Coming out of the shadows

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DOE grant supports solar energy innovations

By Roger Snodgrass

Two more allotments of what is mainly stimulus funding have been made available to Los Alamos National Laboratory in recent days.

Energy Secretary Steven Chu announced that up to  $87 million with $50 million of that from the American Recovery and Reinvestment Act, would be available nationally. He made the announcement last week on opening day of the  annual Solar Decathlon competition sponsored by the Department of Energy on the National Mall.

“Today’s awards are among the many investments made to create new jobs and a clean energy future with solar power, Chu said, as he designated several potential projects for accelerating the use of solar energy and offered to invest in “technologies of the future.”

One of two grants for LANL that could amount to about $1 million apiece went to Stephen Obrey, a staff scientist in the lab’s Chemistry Division for one of the least favored areas of alternative energy research in recent years.

“As far as alternative energy is concerned, solar thermal has been largely ignored,” said Obrey in an interview Wednesday. “This is one of the first calls in years where people have actually addressed the issue.”

While the other main branch of solar energy, solar photovoltaic has been the primary object of attention, the other branch, known as Concentrated Solar Power (CSP) or thermal solar, has been somewhat relegated to the sideline.

Photovoltaics depend on arrays of cells with a material for converting solar radiation into direct current. Thermal solar energy is produced by using mirrors or reflective lenses to heat a fluid in a pipe-like container that can be used to run steam through a turbine to produce electricity.

“The design of a solar thermal power plant and coal-fired power plant are very similar, the only thing that changes is the source of heat.”

 “The end goal as we perceive it is to make solar thermal electrical production competitive with coal,” said Obrey, “but with the expectation that solar thermal production will not have the heavy carbon dioxide emissions that coal fired produces.”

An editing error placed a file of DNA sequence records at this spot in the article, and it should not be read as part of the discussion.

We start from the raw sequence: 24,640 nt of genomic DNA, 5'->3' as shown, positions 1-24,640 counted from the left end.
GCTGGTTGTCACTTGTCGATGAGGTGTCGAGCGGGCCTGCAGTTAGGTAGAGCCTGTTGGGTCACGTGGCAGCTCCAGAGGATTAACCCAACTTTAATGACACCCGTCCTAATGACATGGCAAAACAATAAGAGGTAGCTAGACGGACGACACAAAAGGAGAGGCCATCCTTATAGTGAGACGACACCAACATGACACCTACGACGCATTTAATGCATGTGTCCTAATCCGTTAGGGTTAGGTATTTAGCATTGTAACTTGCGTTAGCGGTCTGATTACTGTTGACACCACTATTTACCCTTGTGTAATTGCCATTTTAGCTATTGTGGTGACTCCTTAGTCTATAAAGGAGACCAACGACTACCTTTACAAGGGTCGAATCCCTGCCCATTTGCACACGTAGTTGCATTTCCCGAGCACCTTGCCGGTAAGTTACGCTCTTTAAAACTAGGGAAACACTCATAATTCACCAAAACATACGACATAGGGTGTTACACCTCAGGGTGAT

Obrey’s contribution is to design a new heat transfer fluid that will make CSP more economically viable.

“Current technology is based on working fluids that only allow operating temperatures up to 400 degrees Celsius,” he said. “The new technology would allow temperatures closer to 600 degrees, which will improve the efficiency of the heat conversion by 50 percent.”

An additional advantage of the higher temperatures, comes from the ability to store the solar heated energy after the sun goes down, extending the useful life of the solar energy beyond those periods when the sun is shining, including into the night. This potential is an advantage over photovoltaic systems, that are largely dependent on immediately available sunshine.

Both solar technologies have advantages, depending on geographical variables, and both would work well in New Mexico and the greater southwest where there are vast areas of open land and plenty of sunlight.

“One of the major limitations of solar thermal in the past, is that nobody has looked at the smaller idiosyncracies associated with developing this technology to its fullest potential,” Obrey said.

A second grant to LANL would be used in a project to assess the cost-savings potential of using silicon nanowire architecture in photovoltaic applications.

Altogether 15 solar energy projects at DOE national laboratories would receive up to $17 million for research and development.